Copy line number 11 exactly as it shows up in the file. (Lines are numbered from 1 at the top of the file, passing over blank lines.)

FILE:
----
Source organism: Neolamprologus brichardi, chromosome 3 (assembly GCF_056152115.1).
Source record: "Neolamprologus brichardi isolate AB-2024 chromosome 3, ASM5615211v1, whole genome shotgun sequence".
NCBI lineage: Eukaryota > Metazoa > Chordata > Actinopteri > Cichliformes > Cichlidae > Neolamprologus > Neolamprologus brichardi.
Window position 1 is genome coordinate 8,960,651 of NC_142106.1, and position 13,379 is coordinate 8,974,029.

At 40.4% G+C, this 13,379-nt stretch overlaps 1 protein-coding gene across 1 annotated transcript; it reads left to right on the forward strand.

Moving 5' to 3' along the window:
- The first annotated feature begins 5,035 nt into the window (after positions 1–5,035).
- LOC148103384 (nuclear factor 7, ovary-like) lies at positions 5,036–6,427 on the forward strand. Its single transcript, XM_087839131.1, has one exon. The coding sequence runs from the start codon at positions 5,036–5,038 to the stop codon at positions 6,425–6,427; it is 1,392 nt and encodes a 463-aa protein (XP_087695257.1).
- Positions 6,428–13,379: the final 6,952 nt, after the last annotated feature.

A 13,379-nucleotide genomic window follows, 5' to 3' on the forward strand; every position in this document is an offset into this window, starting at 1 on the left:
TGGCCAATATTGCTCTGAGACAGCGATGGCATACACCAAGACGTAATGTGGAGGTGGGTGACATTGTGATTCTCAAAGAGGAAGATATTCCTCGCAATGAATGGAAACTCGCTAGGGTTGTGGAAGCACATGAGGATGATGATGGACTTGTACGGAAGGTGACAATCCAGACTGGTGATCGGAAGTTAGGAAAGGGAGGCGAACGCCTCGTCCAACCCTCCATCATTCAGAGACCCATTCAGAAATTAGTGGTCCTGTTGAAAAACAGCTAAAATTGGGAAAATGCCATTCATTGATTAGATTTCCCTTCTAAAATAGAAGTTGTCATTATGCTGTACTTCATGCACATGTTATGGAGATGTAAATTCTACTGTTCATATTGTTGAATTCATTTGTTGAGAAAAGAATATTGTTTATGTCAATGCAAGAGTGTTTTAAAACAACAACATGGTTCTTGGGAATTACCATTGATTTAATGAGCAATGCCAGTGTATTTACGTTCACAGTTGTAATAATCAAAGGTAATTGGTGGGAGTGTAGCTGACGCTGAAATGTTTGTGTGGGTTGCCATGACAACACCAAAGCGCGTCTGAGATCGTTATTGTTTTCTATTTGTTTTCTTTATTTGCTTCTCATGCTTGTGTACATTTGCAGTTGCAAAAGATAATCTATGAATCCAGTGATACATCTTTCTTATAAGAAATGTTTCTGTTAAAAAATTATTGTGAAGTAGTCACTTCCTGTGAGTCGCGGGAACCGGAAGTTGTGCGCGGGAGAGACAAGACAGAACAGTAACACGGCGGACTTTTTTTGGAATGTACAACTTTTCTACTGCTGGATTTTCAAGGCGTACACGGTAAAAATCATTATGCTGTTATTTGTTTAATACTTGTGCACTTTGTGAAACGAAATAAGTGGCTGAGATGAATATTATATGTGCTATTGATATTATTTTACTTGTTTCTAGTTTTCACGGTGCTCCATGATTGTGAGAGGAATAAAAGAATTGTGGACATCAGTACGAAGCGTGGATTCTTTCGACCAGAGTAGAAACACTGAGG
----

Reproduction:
TGGCCAATATTGCTCTGAGACAGCGATGGCATACACCAAGACGTAATGTGGAGGTGGGTGACATTGTGATTCTCAAAGAGGAAGATATTCCTCGCAATGAATGGAAACTCGCTAGGGTTGTGGAAGCACATGAGGATGATGATGGACTTGTACGGAAGGTGACAATCCAGACTGGTGATCGGAAGTTAGGAAAGGGAGGCGAACGCCTCGTCCAACCCTCCATCATTCAGAGACCCATTCAGAAATTAGTGGTCCTGTTGAAAAACAGCTAAAATTGGGAAAATGCCATTCATTGATTAGATTTCCCTTCTAAAATAGAAGTTGTCATTATGCTGTACTTCATGCACATGTTATGGAGATGTAAATTCTACTGTTCATATTGTTGAATTCATTTGTTGAGAAAAGAATATTGTTTATGTCAATGCAAGAGTGTTTTAAAACAACAACATGGTTCTTGGGAATTACCATTGATTTAATGAGCAATGCCAGTGTATTTACGTTCACAGTTGTAATAATCAAAGGTAATTGGTGGGAGTGTAGCTGACGCTGAAATGTTTGTGTGGGTTGCCATGACAACACCAAAGCGCGTCTGAGATCGTTATTGTTTTCTATTTGTTTTCTTTATTTGCTTCTCATGCTTGTGTACATTTGCAGTTGCAAAAGATAATCTATGAATCCAGTGATACATCTTTCTTATAAGAAATGTTTCTGTTAAAAAATTATTGTGAAGTAGTCACTTCCTGTGAGTCGCGGGAACCGGAAGTTGTGCGCGGGAGAGACAAGACAGAACAGTAACACGGCGGACTTTTTTTGGAATGTACAACTTTTCTACTGCTGGATTTTCAAGGCGTACACGGTAAAAATCATTATGCTGTTATTTGTTTAATACTTGTGCACTTTGTGAAACGAAATAAGTGGCTGAGATGAATATTATATGTGCTATTGATATTATTTTACTTGTTTCTAGTTTTCACGGTGCTCCATGATTGTGAGAGGAATAAAAGAATTGTGGACATCAGTACGAAGCGTGGATTCTTTCGACCAGAGTAGAAACACTGAGG